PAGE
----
The Highest-Rated Debates in History

Big plans for Clinton-Obama III?

The two remaining Democratic candidates take the stage tonight for one final debate before the March 4th primaries. People everywhere are talking about this race "“ and by 'everywhere,' I mean my barbershop, selected friends' Facebook profiles and on MSNBC. But where will tonight's contest rank historically?

Last week's Austin debate drew roughly 7.7 million viewers, while last month's showdown in Hollywood was seen by 8.3 million. These numbers understandably pale in comparison to viewership for general election debates. According to Nielsen Media Research data provided to the Commission on Presidential Debates, the largest debate audience came in 1980, when 80.6 million people watched Ronald Reagan and Jimmy Carter. Here's the top ten:


1. Reagan-Carter, October 28, 1980 (80.6 million)
2. Clinton-Bush-Perot, October 15, 1992 (69.9 million)
3. Carter-Ford, September 23, 1976 (69.7 million)
4. Reagan-Mondale, October 21, 1984 (67.3 million)
(tie) Bush-Dukakis, October 13, 1988 (67.3 million)


6. Clinton-Bush-Perot, October 19, 1992 (66.9 million)
7. Kennedy-Nixon, September 26, 1960 (66.4 million*)
8. Reagan-Mondale, October 7, 1984 (65.1 million)
(tie) Bush-Dukakis, September 25, 1988 (65.1 million**)
10. Carter-Ford, October 6, 1976 (63.9 million)

* The four Kennedy-Nixon debates were seen on a larger percentage of televisions in 1960 than other debates on this list. But there were far fewer televisions.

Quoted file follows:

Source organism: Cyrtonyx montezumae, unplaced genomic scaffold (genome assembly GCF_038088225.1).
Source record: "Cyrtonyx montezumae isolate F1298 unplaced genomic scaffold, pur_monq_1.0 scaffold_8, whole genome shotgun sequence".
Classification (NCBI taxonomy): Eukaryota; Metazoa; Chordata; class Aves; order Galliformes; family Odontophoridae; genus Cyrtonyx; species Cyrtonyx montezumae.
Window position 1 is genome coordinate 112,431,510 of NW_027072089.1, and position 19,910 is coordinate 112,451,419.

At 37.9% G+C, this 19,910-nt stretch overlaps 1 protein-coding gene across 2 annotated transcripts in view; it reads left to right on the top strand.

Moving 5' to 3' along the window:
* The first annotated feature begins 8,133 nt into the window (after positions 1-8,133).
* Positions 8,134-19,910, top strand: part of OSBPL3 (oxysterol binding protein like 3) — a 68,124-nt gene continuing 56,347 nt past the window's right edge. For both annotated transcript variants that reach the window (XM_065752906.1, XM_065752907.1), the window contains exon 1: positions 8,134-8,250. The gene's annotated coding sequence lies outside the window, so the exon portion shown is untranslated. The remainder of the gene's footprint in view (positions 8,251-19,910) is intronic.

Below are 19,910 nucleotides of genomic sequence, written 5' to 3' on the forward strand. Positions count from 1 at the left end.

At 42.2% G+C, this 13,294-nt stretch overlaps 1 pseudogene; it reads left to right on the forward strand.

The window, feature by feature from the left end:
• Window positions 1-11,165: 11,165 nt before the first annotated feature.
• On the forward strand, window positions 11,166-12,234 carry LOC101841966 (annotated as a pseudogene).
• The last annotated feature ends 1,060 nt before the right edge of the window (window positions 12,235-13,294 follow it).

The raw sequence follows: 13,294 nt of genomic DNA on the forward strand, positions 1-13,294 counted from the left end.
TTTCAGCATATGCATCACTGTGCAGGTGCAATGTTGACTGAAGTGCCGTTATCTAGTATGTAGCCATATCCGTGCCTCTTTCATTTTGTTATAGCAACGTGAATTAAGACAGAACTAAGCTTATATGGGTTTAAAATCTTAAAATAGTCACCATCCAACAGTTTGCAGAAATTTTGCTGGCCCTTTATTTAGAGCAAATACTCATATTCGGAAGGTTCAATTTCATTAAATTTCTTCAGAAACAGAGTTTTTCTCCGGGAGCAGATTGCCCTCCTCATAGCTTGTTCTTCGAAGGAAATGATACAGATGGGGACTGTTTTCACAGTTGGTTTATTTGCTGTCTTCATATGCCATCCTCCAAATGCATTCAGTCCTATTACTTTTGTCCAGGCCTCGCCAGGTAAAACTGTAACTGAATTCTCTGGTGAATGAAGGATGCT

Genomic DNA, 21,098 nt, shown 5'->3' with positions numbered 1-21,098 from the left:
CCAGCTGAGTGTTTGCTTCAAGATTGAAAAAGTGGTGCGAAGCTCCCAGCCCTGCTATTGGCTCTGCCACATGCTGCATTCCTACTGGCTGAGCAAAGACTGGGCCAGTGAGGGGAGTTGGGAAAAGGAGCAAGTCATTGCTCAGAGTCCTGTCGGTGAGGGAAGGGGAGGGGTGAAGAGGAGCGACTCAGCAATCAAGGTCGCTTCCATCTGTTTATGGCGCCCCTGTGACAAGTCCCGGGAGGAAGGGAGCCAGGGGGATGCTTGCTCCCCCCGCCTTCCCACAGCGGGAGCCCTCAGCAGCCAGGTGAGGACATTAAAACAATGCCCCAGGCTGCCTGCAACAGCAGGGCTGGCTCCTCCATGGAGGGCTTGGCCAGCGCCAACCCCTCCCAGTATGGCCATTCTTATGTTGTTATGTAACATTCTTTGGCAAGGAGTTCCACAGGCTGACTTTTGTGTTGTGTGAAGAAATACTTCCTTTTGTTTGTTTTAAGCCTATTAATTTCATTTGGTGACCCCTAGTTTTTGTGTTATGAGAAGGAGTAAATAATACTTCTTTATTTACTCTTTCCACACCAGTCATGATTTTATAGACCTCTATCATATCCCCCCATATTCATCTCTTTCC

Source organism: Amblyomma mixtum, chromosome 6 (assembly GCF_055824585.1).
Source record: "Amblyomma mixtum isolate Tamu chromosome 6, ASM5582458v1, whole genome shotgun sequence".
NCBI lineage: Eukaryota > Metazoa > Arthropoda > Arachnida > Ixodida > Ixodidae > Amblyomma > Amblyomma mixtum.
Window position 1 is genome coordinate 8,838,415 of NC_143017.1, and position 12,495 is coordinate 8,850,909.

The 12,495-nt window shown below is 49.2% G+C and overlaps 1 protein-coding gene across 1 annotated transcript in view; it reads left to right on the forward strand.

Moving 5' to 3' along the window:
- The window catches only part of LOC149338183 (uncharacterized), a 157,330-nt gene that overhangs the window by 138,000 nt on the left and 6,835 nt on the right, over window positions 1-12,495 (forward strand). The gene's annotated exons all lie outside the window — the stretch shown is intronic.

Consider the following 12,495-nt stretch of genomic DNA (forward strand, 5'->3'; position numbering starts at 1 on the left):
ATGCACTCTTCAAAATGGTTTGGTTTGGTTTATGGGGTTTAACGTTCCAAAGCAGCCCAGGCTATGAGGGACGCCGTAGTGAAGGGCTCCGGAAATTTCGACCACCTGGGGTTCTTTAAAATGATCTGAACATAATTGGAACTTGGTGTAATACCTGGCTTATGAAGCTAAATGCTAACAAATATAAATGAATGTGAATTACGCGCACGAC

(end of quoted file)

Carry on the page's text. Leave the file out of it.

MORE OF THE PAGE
** It's a little strange to me that the 1984 and 1988 debates had virtually identical ratings. A second source backs it up.

Previously on mental_floss...

"¢ The Projectionist: Memorable Moments from Past Debates
"¢ Take the quiz: The Debating Game

The Simple Way to Reheat Your French Fries and Not Have Them Turn Into a Soggy Mess

Some restaurant dishes are made to be doggy-bagged and reheated in the microwave the next day. Not French fries: The more crispy and delectable they are when they first arrive on your table, the more of a soggy disappointment they’ll be when you try to revive them at home. But as The Kitchn recently shared, there’s a secret to making leftover fries you’ll actually enjoy eating.

The key is to avoid the microwave altogether. Much of the appeal of fries comes from their crunchy, golden-brown exterior and their creamy potato center. This texture contrast is achieved by deep-frying, and all it takes is a few rotations around a microwave to melt it away. As the fries heat up, they create moisture, transforming all those lovely crispy parts into a flabby mess.

If you want your fries to maintain their crunch, you need to recreate the conditions they were cooked in initially. Set a large pan filled with about 2 tablespoons of oil for every 1 cup of fries you want to cook over medium-high heat. When you see the oil start to shimmer, add the fries in a single layer. After about a minute, flip them over and allow them to cook for half a minute to a minute longer.

By heating up fries with oil in a skillet, you produce something called the Maillard Reaction: This happens when high heat transforms proteins and sugars in food, creating the browning effect that gives fried foods their sought-after color, texture, and taste.

After your fries are nice and crisp, pull them out of the pan with tongs or a spatula, set them on a paper towel to absorb excess oil, and sprinkle them with salt. Now all you need is a perfect burger to feel like you’re eating a restaurant-quality meal at home.

[h/t The Kitchn]

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